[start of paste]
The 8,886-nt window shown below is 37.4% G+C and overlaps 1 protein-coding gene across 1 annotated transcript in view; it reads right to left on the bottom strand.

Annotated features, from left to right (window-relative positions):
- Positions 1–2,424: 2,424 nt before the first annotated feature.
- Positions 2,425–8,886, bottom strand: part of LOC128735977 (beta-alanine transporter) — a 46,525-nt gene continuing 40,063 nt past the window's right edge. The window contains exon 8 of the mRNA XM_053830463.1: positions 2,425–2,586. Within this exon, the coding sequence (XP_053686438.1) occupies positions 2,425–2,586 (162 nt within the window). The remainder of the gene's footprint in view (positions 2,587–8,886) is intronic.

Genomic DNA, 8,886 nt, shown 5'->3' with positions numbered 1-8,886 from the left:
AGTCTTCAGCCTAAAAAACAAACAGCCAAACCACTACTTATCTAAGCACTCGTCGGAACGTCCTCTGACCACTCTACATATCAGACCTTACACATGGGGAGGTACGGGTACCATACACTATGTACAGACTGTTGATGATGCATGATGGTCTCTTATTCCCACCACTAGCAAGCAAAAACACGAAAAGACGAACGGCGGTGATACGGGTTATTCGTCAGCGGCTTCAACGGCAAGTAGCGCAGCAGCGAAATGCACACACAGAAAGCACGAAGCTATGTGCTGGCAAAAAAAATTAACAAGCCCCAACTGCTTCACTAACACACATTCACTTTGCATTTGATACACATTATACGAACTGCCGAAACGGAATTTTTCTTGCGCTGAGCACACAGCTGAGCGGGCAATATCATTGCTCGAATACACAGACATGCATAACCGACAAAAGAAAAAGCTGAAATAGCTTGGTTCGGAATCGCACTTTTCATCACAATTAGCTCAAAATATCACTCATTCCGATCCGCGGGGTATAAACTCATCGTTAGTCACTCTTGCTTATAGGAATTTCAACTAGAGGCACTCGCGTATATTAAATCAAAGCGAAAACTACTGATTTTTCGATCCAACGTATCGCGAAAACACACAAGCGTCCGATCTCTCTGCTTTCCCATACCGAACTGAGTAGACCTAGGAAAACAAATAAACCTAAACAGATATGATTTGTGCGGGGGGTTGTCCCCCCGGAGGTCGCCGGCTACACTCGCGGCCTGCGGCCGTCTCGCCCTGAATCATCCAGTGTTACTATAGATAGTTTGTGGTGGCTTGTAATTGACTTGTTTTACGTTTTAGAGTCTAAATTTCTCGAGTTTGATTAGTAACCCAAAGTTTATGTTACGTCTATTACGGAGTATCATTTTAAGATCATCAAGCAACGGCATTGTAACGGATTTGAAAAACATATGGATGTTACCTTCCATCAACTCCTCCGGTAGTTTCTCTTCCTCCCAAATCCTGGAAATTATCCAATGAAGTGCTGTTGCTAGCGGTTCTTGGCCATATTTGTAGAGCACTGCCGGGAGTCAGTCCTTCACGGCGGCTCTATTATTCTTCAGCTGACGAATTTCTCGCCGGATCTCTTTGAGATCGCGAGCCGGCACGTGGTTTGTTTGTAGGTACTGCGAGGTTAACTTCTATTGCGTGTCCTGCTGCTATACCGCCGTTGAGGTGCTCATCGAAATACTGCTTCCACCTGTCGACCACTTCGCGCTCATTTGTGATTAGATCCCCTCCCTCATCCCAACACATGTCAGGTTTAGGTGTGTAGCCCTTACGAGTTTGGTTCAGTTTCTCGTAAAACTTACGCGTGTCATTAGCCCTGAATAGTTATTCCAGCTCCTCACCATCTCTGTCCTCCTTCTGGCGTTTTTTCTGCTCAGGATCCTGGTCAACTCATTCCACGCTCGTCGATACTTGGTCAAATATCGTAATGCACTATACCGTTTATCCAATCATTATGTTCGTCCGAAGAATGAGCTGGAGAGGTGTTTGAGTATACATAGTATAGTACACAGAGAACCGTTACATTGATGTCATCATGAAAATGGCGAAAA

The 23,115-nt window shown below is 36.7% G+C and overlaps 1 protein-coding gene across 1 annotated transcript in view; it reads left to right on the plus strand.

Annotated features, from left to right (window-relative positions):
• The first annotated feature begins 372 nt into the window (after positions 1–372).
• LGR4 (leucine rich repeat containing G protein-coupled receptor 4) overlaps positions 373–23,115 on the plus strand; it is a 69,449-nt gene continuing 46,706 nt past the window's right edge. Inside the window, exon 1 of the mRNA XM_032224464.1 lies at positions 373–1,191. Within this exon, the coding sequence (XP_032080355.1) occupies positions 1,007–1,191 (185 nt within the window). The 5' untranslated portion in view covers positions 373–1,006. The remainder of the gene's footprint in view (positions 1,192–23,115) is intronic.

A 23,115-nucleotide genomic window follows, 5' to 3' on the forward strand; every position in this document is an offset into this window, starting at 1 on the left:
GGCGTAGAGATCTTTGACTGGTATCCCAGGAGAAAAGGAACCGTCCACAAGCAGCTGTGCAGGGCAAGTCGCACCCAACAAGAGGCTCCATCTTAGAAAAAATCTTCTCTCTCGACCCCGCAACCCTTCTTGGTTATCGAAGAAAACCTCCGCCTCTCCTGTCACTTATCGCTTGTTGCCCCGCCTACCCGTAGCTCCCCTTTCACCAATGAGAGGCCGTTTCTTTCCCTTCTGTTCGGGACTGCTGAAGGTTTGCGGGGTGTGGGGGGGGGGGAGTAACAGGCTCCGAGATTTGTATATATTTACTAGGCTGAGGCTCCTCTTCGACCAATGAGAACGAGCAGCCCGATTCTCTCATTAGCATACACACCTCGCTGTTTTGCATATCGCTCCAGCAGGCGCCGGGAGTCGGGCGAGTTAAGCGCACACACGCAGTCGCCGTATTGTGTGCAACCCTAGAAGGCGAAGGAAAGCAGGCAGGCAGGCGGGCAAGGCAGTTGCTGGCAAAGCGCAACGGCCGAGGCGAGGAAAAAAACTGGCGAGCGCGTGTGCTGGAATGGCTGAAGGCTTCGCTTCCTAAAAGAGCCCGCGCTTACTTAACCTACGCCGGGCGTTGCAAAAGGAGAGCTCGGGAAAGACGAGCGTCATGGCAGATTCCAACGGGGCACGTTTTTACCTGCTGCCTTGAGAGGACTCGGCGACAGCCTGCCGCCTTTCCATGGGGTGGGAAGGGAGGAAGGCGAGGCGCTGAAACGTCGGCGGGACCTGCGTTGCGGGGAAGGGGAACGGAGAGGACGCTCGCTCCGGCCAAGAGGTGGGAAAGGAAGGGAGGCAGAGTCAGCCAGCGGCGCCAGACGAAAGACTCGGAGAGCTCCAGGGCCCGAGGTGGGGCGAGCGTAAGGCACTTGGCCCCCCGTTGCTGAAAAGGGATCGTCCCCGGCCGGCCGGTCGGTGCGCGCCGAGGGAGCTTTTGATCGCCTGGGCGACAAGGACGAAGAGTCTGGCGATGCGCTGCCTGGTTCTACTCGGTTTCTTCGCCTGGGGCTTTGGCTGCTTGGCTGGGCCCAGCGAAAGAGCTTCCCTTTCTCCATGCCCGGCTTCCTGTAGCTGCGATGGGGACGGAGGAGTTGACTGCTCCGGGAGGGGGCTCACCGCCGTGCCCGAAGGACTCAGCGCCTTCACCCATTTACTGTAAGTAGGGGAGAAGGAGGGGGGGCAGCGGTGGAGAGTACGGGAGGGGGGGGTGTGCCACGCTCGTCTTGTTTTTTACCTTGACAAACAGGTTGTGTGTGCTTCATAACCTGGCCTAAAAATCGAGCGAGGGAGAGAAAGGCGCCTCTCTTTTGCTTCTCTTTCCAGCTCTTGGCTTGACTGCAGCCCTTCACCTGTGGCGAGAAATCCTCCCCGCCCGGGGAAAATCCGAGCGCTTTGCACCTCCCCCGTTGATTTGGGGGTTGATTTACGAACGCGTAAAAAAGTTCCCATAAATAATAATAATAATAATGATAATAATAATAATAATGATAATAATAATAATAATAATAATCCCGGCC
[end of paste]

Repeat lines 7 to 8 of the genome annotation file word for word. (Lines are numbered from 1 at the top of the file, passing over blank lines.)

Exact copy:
The 23,115-nt window shown below is 36.7% G+C and overlaps 1 protein-coding gene across 1 annotated transcript in view; it reads left to right on the plus strand.

Annotated features, from left to right (window-relative positions):